Following the presentations, students met with representatives from Eastern Michigan University, Michigan State University, Oakland University, University of Michigan, UM-Dearborn, University of Detroit Mercy, and Western Michigan University to learn about student success programs that will support their transition to college. These programs are an important part of helping Detroit youth stay in school and complete their degree. MEEF provides support for the college success programs at participating community colleges, while the Universities provide their own programs.

See coverage by the Detroit Regional Chamber for more details.

MEEF Supported Detroit Promise, An Impactful Program

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meef-logo-finalAccording to Detroit Mayor Mike Duggan, the MEEF supported program is one of the top ways the city is helping its youth secure a better future:

“There is no greater gateway to success than education. Perhaps the most impactful program we have initiated is the Detroit Promise, which provides two years of tuition-free college for graduates of any Detroit high school — whether private, public, or charter.”

He wrote these words in a June 2016 article for CNN Money Magazine. Read the whole article “How Detroit plans to help the city’s black youth succeed” online at CNN.com.

Detroit Promise Featured by White House

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The MEWhite houseEF supported Detroit Promise was featured in a recent White House factsheet. The Detroit scholarship program was featured as one of 27 communities that has committed to making tuition-free community college education available to resident students this past year.

“Every American, whether they’re young or just young at heart, should be able to earn the skills and education necessary to compete and win in the 21st century economy.” – President Barack Obama

The White House also announced its plan to offer 100 million in grants under the America’s Promise Job-Driven Training to connect more Americans to education and in-demand jobs.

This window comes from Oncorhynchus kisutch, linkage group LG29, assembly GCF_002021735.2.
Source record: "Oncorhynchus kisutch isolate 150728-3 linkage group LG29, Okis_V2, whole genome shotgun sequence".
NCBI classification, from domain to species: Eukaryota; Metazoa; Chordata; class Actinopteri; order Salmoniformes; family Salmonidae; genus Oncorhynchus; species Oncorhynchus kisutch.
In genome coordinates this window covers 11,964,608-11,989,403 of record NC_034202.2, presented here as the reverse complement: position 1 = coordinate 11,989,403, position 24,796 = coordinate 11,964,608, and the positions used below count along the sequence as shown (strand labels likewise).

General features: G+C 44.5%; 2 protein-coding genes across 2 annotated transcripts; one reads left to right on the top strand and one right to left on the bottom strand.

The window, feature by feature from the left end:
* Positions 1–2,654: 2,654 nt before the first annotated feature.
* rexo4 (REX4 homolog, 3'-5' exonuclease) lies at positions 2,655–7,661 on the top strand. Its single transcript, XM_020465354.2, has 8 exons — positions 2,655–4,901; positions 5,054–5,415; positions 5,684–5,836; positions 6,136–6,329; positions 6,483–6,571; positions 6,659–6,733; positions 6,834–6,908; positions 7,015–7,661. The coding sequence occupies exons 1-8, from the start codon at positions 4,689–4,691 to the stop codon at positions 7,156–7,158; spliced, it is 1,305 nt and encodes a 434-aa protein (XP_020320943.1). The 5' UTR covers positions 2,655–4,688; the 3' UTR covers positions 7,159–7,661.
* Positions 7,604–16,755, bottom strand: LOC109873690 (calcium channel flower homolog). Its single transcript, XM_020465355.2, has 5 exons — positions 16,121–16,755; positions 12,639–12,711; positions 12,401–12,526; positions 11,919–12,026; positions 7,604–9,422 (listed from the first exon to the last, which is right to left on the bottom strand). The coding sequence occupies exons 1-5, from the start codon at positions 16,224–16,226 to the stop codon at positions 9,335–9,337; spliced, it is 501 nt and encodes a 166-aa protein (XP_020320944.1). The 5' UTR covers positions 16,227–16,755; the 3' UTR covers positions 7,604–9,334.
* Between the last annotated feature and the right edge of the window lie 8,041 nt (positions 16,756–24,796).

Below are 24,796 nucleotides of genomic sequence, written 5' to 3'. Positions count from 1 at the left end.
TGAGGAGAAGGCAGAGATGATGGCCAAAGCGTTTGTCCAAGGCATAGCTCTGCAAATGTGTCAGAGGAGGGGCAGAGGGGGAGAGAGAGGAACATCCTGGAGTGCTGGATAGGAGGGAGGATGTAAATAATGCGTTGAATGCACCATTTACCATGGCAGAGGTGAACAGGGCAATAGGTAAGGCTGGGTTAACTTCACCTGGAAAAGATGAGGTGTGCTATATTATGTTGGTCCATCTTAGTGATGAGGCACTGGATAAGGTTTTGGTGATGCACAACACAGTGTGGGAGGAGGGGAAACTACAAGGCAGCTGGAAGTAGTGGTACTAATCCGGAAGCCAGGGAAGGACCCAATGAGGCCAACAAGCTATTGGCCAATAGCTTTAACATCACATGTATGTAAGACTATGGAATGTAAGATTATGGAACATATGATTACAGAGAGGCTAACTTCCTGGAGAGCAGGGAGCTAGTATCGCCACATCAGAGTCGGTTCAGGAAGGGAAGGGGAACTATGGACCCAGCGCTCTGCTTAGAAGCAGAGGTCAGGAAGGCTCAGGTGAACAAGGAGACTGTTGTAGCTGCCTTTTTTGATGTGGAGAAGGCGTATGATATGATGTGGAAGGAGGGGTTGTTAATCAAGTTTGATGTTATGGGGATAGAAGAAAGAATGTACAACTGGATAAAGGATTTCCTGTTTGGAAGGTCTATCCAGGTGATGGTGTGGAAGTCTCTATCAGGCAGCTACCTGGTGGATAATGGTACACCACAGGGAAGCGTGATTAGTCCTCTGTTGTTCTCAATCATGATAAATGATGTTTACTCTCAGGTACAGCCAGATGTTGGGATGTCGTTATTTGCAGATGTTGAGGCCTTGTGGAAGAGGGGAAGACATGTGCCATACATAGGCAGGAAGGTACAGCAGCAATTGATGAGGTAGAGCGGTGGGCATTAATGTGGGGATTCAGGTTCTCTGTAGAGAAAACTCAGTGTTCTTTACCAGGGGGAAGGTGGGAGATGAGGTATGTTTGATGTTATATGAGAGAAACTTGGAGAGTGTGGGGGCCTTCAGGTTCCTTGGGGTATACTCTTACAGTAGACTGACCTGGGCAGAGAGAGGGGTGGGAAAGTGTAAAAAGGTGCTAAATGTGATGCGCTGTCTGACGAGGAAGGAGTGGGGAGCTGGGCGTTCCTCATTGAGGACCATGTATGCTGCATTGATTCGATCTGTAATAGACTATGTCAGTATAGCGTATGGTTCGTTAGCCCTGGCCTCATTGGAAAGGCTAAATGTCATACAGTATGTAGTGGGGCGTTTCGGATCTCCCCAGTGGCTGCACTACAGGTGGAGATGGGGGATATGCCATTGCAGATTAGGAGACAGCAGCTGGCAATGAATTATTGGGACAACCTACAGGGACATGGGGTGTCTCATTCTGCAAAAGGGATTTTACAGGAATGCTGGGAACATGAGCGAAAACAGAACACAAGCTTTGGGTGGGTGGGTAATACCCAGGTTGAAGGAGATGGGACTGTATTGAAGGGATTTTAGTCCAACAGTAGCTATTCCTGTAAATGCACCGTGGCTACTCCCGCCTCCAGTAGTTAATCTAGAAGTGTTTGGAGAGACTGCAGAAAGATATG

Detroit is making first two years of college free

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The Detroit Promise Scholarship was featured in a RYOT media video.

TravisMartin_Students

RYOT wrote:

“Two years of college education just became free for high school students in Detroit.

The city has announced that high school graduates will be given two years of free college tuition at a community college to help aid students aspiring for a higher education.

‘We are making a promise to every single student who graduates from a high school in Detroit,’ Detroit Mayor Mike Duggan said.

The funding will come from the Detroit College Promise program that is run by the Detroit Public Schools Foundation.

How will the program provide free college education for every high school graduate in the city?

The program plans to appropriate the city’s property taxes to fund eligible students’ college education — considering that free education would encourage more people to pursue a college degree.

Many students drop out of school or do not proceed to get a college degree after high school because they are unable to afford the high costs tied with a college education.

According to a study conducted by the Pew Research Center , households headed by a college educated person have a higher average income than those that are headed by non-college educated persons.

It doesn’t help that student debt is unfathomably huge in the country. The same Pew study found that people who have no student debts tend to have a higher net worth than others.

This program may be a step in the right direction to ensure that these kids have better opportunities in the future.”

Detroit Promise will solidify MEEF scholarship program

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shutterstock_172074791Building on a MEEF supported scholarship program, Detroit establishes a Promise Zone to assure that every high school graduate from the city will be guaranteed two years of tuition-free college education.

The Detroit Promise Zone Authority, established by Mayor Mike Duggan and the Detroit City Council, will set aside a portion of revenue growth from property taxes to permanently fund the scholarships starting in 2018.